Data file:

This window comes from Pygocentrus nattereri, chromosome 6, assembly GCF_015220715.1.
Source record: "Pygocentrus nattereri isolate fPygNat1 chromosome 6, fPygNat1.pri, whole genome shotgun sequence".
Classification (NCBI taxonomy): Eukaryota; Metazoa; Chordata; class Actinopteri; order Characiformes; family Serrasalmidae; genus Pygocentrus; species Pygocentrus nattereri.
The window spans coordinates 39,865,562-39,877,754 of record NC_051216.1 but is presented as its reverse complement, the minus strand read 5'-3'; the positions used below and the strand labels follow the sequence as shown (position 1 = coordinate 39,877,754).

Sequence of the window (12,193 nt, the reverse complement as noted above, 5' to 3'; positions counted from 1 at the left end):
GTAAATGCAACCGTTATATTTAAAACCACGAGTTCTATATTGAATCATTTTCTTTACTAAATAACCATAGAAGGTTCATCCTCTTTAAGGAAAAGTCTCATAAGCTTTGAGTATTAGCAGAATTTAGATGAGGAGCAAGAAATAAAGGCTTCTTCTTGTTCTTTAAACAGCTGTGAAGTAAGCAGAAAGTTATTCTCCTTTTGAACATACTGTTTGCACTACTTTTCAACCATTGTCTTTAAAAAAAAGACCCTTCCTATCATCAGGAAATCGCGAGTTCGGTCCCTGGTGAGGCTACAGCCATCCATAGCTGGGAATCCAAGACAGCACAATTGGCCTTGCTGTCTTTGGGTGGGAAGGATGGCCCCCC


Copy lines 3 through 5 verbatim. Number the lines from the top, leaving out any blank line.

Classification (NCBI taxonomy): Eukaryota; Metazoa; Chordata; class Actinopteri; order Characiformes; family Serrasalmidae; genus Pygocentrus; species Pygocentrus nattereri.
The window spans coordinates 39,865,562-39,877,754 of record NC_051216.1 but is presented as its reverse complement, the minus strand read 5'-3'; the positions used below and the strand labels follow the sequence as shown (position 1 = coordinate 39,877,754).

Sequence of the window (12,193 nt, the reverse complement as noted above, 5' to 3'; positions counted from 1 at the left end):